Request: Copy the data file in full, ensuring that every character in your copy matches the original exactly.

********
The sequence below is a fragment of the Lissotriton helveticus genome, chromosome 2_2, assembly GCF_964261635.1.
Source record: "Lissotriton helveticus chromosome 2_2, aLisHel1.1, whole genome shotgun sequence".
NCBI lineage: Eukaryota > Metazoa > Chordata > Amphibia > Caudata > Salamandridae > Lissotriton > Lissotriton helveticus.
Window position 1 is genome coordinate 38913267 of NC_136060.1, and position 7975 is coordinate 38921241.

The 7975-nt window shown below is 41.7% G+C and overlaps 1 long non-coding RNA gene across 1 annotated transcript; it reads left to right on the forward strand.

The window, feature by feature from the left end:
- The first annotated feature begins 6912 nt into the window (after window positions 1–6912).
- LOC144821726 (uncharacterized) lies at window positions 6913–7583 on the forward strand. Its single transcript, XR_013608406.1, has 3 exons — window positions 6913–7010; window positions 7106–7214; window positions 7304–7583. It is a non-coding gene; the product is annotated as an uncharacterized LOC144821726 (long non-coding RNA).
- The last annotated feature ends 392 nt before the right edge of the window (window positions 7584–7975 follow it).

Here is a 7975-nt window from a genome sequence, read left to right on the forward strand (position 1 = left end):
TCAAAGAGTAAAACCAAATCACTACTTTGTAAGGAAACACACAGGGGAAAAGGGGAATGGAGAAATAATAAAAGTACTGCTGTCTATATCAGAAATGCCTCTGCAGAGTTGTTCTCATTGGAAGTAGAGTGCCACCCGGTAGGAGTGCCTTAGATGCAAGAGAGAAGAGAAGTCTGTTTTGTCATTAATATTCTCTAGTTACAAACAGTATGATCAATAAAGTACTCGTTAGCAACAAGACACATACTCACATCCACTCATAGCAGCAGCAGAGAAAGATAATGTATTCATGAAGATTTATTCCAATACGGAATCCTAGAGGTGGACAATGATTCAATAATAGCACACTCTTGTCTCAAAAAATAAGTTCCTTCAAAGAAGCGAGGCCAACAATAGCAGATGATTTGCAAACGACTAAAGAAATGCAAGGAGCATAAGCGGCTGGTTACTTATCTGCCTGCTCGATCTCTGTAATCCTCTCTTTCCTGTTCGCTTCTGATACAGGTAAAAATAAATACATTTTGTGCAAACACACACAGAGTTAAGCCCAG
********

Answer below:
The sequence below is a fragment of the Lissotriton helveticus genome, chromosome 2_2, assembly GCF_964261635.1.
Source record: "Lissotriton helveticus chromosome 2_2, aLisHel1.1, whole genome shotgun sequence".
NCBI lineage: Eukaryota > Metazoa > Chordata > Amphibia > Caudata > Salamandridae > Lissotriton > Lissotriton helveticus.
Window position 1 is genome coordinate 38913267 of NC_136060.1, and position 7975 is coordinate 38921241.

The 7975-nt window shown below is 41.7% G+C and overlaps 1 long non-coding RNA gene across 1 annotated transcript; it reads left to right on the forward strand.

The window, feature by feature from the left end:
- The first annotated feature begins 6912 nt into the window (after window positions 1–6912).
- LOC144821726 (uncharacterized) lies at window positions 6913–7583 on the forward strand. Its single transcript, XR_013608406.1, has 3 exons — window positions 6913–7010; window positions 7106–7214; window positions 7304–7583. It is a non-coding gene; the product is annotated as an uncharacterized LOC144821726 (long non-coding RNA).
- The last annotated feature ends 392 nt before the right edge of the window (window positions 7584–7975 follow it).

Here is a 7975-nt window from a genome sequence, read left to right on the forward strand (position 1 = left end):
TCAAAGAGTAAAACCAAATCACTACTTTGTAAGGAAACACACAGGGGAAAAGGGGAATGGAGAAATAATAAAAGTACTGCTGTCTATATCAGAAATGCCTCTGCAGAGTTGTTCTCATTGGAAGTAGAGTGCCACCCGGTAGGAGTGCCTTAGATGCAAGAGAGAAGAGAAGTCTGTTTTGTCATTAATATTCTCTAGTTACAAACAGTATGATCAATAAAGTACTCGTTAGCAACAAGACACATACTCACATCCACTCATAGCAGCAGCAGAGAAAGATAATGTATTCATGAAGATTTATTCCAATACGGAATCCTAGAGGTGGACAATGATTCAATAATAGCACACTCTTGTCTCAAAAAATAAGTTCCTTCAAAGAAGCGAGGCCAACAATAGCAGATGATTTGCAAACGACTAAAGAAATGCAAGGAGCATAAGCGGCTGGTTACTTATCTGCCTGCTCGATCTCTGTAATCCTCTCTTTCCTGTTCGCTTCTGATACAGGTAAAAATAAATACATTTTGTGCAAACACACACAGAGTTAAGCCCAG